Undeclared ‘Emergency’ today is more sinister and more dangerous

Opposition pulverised by central agencies, media crawling and judiciary more loyal than the loyalists, self-censorship in vogue and ruling regime even more ruthless, the ‘Emergency’ today is insidious

Police manhandles Congress workers during a protest in New Delhi, June 15, 2022
Police manhandles Congress workers during a protest in New Delhi, June 15, 2022

Ranjona Banerji

The declaration of the Emergency on June 25, 1975 plummeted India into its biggest Constitutional crisis since we had fought for and won Independence from British colonial rule.

A common taunt from the pro-RSS brigade to liberal journalists today is “what were you doing then, why didn’t you do anything, you were in favour of the suspension of democratic rights” and so on.

I was 12 years old at the time. I’m not making excuses. But I do remember the arguments at home. So many battles with my parents’ friends who were overjoyed that trains ran on time, people were more disciplined and so on. The same sort of people who nowadays deplore “too much democracy” (o, wait, are those BJP people?) and who crave for life under the Communist Party of China where if you protest against environmental damage or in favour of human rights, you are crushed by bulldozers and army tanks.

Just about everything that could be wrong with the Emergency was wrong with it.

Misuse of power, suspension of fundamental rights, assaults on personal liberties, a media which succumbed, a judiciary about which the less said the better, powerful officials who ignored their training and allegiance to the Constitution, a vast group of fascist forces … anything that sounds familiar in today’s India?

Anyway, let’s not get ahead of ourselves.

Something remarkable also happened as India struggled with the dichotomy of “increased discipline” and no democracy.

A popular movement grew. Jayaprakash Narayan was joined by unlikely groups, often at loggerheads with each other, but together for a common cause. People from within Indira Gandhi’s Congress, the left, the Hindutva right which did not really have much of a presence at the time, the middle, socialists, students, social workers, the extreme left, the people themselves fought together.

Meanwhile in the name of progress, apart from the fact that it took suspension of democratic rights for government officials to get to work on time – this really makes the middle classes overjoyed – people were forcibly sterilised and slums were demolished. Censors sat in newspaper offices redacting news and information.

These travesties were enough to make all these opposition groups set aside their differences and work together. A common goal. There must have been egos and fights. In fact, as we saw later, after the Emergency was lifted and this motley group was voted to power, the Janata government could not sustain itself for a full term. But it restored democracy.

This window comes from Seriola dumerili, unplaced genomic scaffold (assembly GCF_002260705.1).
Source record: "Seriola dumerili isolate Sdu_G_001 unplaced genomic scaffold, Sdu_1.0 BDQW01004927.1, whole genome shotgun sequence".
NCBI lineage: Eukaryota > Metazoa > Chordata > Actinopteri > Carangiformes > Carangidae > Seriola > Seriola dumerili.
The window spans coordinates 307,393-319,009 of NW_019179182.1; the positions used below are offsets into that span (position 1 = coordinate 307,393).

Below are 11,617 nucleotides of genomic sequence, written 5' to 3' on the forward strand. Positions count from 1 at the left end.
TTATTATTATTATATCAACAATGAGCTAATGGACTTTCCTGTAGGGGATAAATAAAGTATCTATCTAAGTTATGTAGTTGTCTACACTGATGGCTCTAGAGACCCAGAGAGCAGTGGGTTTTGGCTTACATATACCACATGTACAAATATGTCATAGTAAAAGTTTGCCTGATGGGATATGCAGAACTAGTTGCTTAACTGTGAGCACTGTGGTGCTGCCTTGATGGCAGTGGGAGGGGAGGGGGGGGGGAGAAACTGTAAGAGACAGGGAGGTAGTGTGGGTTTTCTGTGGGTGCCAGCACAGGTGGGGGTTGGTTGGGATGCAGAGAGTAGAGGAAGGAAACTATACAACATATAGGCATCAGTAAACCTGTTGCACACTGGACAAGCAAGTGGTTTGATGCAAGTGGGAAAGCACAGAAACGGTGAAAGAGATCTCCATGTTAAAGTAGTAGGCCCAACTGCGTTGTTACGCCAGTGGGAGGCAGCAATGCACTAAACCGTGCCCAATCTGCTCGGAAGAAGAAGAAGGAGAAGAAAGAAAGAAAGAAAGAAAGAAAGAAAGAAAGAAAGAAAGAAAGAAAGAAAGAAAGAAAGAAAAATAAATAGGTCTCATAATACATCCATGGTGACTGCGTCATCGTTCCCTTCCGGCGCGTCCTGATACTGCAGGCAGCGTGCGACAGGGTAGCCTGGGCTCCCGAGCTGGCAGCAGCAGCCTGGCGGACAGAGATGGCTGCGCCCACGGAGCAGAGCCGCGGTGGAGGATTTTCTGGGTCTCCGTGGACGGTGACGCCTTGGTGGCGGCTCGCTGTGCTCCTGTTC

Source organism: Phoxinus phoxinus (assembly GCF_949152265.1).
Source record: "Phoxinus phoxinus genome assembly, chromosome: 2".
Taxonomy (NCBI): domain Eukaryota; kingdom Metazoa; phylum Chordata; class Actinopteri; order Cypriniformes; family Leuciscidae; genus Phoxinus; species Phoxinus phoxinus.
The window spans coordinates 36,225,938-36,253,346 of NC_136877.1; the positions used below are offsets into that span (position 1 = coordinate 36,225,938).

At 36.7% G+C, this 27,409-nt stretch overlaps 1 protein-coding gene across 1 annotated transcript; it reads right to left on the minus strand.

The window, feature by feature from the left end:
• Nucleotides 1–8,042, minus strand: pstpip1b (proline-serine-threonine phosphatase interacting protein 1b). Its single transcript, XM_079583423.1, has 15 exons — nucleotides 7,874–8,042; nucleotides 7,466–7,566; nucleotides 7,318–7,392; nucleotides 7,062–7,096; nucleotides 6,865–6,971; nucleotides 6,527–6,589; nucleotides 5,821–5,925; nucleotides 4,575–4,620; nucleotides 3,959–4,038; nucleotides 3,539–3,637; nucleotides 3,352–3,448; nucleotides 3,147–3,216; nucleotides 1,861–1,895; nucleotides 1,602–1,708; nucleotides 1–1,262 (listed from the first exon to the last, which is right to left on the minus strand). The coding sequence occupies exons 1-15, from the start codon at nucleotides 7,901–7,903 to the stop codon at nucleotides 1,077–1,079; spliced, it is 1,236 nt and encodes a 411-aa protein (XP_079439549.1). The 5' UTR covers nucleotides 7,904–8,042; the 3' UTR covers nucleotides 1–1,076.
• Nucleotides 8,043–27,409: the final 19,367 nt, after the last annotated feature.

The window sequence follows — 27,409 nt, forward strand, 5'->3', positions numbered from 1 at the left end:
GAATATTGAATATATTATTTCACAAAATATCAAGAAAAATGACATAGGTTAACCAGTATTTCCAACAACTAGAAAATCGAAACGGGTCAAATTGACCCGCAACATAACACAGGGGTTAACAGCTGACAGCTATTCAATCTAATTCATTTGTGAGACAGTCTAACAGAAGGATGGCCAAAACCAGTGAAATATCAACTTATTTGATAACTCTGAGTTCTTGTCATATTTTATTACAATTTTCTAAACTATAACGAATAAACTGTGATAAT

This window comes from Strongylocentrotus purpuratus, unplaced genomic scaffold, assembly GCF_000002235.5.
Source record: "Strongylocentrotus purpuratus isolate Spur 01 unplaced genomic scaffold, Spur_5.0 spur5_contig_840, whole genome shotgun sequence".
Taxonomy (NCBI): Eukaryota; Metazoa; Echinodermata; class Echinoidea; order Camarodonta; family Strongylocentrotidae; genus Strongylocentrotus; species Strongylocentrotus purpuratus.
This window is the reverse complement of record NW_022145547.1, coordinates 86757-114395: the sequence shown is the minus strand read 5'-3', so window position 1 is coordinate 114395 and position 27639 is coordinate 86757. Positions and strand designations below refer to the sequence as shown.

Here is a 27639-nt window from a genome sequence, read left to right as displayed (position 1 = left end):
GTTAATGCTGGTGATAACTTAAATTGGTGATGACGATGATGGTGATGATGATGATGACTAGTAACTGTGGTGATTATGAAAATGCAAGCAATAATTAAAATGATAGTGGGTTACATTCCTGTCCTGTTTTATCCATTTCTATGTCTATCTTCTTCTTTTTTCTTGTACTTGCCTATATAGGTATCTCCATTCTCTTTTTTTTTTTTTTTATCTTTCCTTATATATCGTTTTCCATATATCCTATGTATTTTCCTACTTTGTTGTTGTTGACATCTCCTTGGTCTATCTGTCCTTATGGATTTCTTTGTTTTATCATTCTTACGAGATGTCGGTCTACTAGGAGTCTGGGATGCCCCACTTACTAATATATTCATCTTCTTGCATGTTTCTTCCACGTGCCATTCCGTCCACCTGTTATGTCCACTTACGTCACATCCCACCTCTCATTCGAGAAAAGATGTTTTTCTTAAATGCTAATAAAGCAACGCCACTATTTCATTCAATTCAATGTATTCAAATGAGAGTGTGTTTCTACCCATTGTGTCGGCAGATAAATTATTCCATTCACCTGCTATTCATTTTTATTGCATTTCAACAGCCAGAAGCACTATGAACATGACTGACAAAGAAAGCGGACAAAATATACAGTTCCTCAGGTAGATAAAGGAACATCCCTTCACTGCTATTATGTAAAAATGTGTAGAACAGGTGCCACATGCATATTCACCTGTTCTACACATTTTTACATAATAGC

After all that we as a nation have gone through over the last eight years, from the destruction of the economy to constant attacks on fundamental rights to assaults on India’s religious minorities to court decisions which appear to bolster the collapse of our democratic system, there are only a few voices which feel the need to speak out.

India’s many opposition parties cannot find it in themselves to pay more than lip service to the need for unity. Maybe power, ego and lack of money or the promise of money for inaction, apparently stop them from the final push.

It is true that the ruling regime uses every single loophole in our laws to skirt at the edges of legality. And, in a far more sinister manner, every single agency at its disposal is used to threaten and silence anyone who opposes them.

People stand outside bank to withdraw rationed money in the wake of demonetisation. More than 100 people reportedly died in the aftermath of note ban in Nov 2016
People stand outside bank to withdraw rationed money in the wake of demonetisation. More than 100 people reportedly died in the aftermath of note ban in Nov 2016

Any other government would have fallen after demonetisation, after GST, after the collapse of small and medium enterprises, after the Pegasus revelations, after the Panama papers, after the CAA, NPR and NRC acts, after the abrogation of Article 370, after constant attempts to brazenly buy and sell politicians to get to power, after the pathetic handling of the Covid-19 pandemic, after the farmers’ protests…

Instead, the ruling regime has only got stronger and stronger and won elections again and again.

It has used state agencies like the ED, the CBI and NIA to go after anyone who questions them or wherever the regime senses a threat. It has filled its own coffers through opaque electoral funding laws and open funding from spineless corporates and from the RSS formidable fund-raising efforts in the West.

We know all this.

We know what we’re up against.

We know how voices are silenced and people are intimidated.

Some who can afford it are just leaving India.

Others send their children out.

This is the Emergency of our times.

There is no official censor.

There is gleeful self-censorship.

And opposition which cannot find that push.

What will it take?

(The writer is an independent columnist and commentator. Views are personal)

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